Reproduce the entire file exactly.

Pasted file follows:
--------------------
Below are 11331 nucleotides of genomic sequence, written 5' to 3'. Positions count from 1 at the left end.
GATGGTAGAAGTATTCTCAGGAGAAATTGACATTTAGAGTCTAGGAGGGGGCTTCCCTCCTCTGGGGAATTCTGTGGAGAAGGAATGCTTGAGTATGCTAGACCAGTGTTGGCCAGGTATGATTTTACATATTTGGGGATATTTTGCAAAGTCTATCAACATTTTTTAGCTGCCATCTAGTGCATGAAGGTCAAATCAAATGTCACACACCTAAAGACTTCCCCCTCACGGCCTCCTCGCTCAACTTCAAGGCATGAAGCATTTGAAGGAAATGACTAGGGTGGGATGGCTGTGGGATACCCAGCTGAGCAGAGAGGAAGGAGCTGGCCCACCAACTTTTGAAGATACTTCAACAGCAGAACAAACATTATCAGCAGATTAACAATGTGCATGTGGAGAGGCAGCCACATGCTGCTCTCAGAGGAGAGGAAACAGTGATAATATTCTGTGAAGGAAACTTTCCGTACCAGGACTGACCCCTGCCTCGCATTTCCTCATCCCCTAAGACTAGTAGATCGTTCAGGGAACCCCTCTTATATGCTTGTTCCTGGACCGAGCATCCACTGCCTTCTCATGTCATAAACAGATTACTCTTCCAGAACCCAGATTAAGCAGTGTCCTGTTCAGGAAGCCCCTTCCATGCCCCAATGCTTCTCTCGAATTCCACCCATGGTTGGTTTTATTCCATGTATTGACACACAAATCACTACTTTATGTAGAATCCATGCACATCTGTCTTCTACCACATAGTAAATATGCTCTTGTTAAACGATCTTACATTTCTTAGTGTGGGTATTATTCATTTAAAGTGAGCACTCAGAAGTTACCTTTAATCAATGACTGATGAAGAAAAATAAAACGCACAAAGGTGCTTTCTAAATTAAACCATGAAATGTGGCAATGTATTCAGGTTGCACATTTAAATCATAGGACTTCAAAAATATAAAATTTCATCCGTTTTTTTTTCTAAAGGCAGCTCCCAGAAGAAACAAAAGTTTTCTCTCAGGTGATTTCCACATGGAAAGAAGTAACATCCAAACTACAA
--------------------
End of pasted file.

Below are 11331 nucleotides of genomic sequence, written 5' to 3'. Positions count from 1 at the left end.
GATGGTAGAAGTATTCTCAGGAGAAATTGACATTTAGAGTCTAGGAGGGGGCTTCCCTCCTCTGGGGAATTCTGTGGAGAAGGAATGCTTGAGTATGCTAGACCAGTGTTGGCCAGGTATGATTTTACATATTTGGGGATATTTTGCAAAGTCTATCAACATTTTTTAGCTGCCATCTAGTGCATGAAGGTCAAATCAAATGTCACACACCTAAAGACTTCCCCCTCACGGCCTCCTCGCTCAACTTCAAGGCATGAAGCATTTGAAGGAAATGACTAGGGTGGGATGGCTGTGGGATACCCAGCTGAGCAGAGAGGAAGGAGCTGGCCCACCAACTTTTGAAGATACTTCAACAGCAGAACAAACATTATCAGCAGATTAACAATGTGCATGTGGAGAGGCAGCCACATGCTGCTCTCAGAGGAGAGGAAACAGTGATAATATTCTGTGAAGGAAACTTTCCGTACCAGGACTGACCCCTGCCTCGCATTTCCTCATCCCCTAAGACTAGTAGATCGTTCAGGGAACCCCTCTTATATGCTTGTTCCTGGACCGAGCATCCACTGCCTTCTCATGTCATAAACAGATTACTCTTCCAGAACCCAGATTAAGCAGTGTCCTGTTCAGGAAGCCCCTTCCATGCCCCAATGCTTCTCTCGAATTCCACCCATGGTTGGTTTTATTCCATGTATTGACACACAAATCACTACTTTATGTAGAATCCATGCACATCTGTCTTCTACCACATAGTAAATATGCTCTTGTTAAACGATCTTACATTTCTTAGTGTGGGTATTATTCATTTAAAGTGAGCACTCAGAAGTTACCTTTAATCAATGACTGATGAAGAAAAATAAAACGCACAAAGGTGCTTTCTAAATTAAACCATGAAATGTGGCAATGTATTCAGGTTGCACATTTAAATCATAGGACTTCAAAAATATAAAATTTCATCCGTTTTTTTTTCTAAAGGCAGCTCCCAGAAGAAACAAAAGTTTTCTCTCAGGTGATTTCCACATGGAAAGAAGTAACATCCAAACTACAA